Below are some selected excerpts from an excellent article in today’s Investor’s Business Daily by John Merline (“70% Of U.S. Spending Is Writing Checks To Individuals“):
Buried deep in a section of President Obama’s budget, released this week, is an eye-opening fact: This year, 70% of all the money the federal government spends will be in the form of direct payments to individuals, an all-time high (see chart above, data here in Table 6.1).
In effect, the government has become primarily a massive money-transfer machine, taking $2.6 trillion from some and handing it back out to others. These government transfers now account for 15% of GDP, another all-time high. In 1991, direct payments accounted for less than half the budget and 10% of GDP. What’s more, the cost of these direct payments is exploding. Even after adjusting for inflation, they’ve shot up 29% under Obama.
Where do these checks go? The biggest chunk, 38.6%, goes to pay health bills, either through Medicare, Medicaid or ObamaCare. A third goes out in the form of Social Security checks. Only 21% goes toward poverty programs — or “income security” as it’s labeled in the budget — and a mere 5% ends up in the hands of veterans.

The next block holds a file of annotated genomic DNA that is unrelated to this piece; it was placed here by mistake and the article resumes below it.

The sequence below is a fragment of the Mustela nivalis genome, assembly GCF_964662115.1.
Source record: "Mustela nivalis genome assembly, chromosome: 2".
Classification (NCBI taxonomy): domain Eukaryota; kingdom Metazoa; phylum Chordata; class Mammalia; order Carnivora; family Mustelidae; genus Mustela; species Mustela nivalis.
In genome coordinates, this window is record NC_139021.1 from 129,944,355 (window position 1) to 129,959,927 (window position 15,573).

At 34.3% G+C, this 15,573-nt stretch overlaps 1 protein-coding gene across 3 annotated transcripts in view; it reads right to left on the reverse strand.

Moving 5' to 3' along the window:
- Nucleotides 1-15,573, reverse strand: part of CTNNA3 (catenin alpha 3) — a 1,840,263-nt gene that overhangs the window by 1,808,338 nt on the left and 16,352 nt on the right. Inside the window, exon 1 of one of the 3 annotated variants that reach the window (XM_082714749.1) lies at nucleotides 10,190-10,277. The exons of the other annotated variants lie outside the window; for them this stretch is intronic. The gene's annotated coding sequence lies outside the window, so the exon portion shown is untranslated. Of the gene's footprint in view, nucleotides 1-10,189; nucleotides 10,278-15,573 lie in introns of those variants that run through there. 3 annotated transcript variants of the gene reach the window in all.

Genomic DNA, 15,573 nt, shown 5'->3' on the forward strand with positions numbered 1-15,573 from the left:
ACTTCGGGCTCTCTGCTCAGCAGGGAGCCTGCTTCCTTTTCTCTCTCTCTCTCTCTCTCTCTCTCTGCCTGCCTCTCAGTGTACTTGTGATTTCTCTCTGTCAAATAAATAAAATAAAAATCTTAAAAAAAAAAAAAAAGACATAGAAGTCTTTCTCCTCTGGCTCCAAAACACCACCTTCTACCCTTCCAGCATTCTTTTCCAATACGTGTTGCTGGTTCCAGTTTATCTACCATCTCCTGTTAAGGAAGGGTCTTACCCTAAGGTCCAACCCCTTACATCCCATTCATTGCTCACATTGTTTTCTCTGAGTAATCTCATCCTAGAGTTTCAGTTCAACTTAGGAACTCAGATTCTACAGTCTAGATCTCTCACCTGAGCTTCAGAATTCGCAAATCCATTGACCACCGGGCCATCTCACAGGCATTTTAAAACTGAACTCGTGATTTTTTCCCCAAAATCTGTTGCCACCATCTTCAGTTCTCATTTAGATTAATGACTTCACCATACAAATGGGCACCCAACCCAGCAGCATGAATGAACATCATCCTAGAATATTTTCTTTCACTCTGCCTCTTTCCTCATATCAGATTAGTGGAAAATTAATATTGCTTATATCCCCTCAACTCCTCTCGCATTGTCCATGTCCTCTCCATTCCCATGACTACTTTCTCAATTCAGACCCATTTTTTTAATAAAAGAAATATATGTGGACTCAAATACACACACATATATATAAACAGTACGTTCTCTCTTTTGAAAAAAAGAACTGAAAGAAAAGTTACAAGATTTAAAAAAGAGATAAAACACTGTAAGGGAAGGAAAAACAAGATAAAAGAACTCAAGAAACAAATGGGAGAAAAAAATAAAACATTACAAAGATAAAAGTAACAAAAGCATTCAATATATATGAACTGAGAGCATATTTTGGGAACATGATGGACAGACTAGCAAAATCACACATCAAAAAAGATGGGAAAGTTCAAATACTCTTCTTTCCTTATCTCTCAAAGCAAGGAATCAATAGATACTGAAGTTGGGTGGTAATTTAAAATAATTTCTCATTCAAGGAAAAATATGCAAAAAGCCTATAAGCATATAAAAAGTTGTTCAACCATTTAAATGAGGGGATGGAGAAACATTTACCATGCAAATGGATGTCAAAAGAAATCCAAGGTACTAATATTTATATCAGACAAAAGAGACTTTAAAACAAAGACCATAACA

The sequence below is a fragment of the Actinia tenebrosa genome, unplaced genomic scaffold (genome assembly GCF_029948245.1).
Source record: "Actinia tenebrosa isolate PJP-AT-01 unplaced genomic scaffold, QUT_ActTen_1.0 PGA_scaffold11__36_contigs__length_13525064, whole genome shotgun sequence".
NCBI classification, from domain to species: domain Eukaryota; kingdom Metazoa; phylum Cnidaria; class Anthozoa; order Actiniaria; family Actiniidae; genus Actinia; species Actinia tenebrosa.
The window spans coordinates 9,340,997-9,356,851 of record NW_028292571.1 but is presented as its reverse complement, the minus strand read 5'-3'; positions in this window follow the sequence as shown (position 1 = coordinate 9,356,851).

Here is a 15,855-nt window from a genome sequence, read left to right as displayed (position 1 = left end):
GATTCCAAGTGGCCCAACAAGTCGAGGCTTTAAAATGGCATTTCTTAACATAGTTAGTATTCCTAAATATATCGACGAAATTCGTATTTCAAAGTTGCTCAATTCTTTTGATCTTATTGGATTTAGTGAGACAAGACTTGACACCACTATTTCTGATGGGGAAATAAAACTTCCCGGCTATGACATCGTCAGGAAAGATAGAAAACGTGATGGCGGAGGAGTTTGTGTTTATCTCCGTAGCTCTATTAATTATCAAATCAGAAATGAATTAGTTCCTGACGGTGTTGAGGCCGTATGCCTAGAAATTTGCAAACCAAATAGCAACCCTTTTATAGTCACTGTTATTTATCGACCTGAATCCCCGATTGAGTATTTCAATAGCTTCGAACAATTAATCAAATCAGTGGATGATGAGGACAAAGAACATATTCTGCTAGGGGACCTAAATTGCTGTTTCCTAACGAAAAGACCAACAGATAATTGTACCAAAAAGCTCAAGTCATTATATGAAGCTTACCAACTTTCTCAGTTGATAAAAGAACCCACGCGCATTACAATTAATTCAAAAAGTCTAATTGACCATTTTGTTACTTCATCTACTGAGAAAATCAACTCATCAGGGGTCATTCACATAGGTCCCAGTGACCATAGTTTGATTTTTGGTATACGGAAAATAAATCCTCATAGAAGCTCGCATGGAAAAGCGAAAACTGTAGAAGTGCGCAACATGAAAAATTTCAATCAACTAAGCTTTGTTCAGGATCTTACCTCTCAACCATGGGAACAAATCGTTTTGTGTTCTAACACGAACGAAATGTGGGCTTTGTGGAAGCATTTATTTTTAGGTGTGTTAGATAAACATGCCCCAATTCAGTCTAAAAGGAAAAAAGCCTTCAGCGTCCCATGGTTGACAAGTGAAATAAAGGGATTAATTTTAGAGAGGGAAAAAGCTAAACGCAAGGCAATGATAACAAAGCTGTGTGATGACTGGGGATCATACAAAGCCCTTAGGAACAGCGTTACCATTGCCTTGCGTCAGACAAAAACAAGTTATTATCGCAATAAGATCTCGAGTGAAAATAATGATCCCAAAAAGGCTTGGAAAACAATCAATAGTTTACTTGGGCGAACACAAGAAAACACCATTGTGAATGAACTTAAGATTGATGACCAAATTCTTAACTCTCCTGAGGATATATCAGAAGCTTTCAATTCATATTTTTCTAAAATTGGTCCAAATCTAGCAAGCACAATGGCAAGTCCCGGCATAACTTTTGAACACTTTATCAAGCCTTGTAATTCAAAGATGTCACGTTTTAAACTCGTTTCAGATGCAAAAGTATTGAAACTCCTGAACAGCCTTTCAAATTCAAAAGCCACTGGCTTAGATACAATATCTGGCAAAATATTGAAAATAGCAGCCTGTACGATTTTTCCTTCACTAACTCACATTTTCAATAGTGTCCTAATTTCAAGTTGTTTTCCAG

Interestingly, despite Obama’s frequent pledges to reduce income inequality, the share of direct payments going toward “income security” has dropped from 25% in 2009 to 20% in 2014. (The average share from 1980 to 2008 was 25.4%.) Obama’s Fiscal Year 2015 budget calls for this share to drop to just 17% by 2019, as his programs devote more and more federal tax money to middle-class entitlement programs such as ObamaCare.
This massive shift in federal spending toward direct payments to individuals not only balloons the size of the federal government, it makes cutting the budget all the harder, since any meaningful spending reductions will invariably mean cutting back on some of these check-writing programs.
The Congressional Budget Office figures that, by 2038, Medicare and Social Security alone will eat up 42% of the budget. The explosive growth in these direct-payment programs is also squeezing traditional government functions, such as national defense, which Obama wants to sharply cut. His budget calls for Pentagon spending to drop from $623 billion in 2015 to $570 billion in 2017.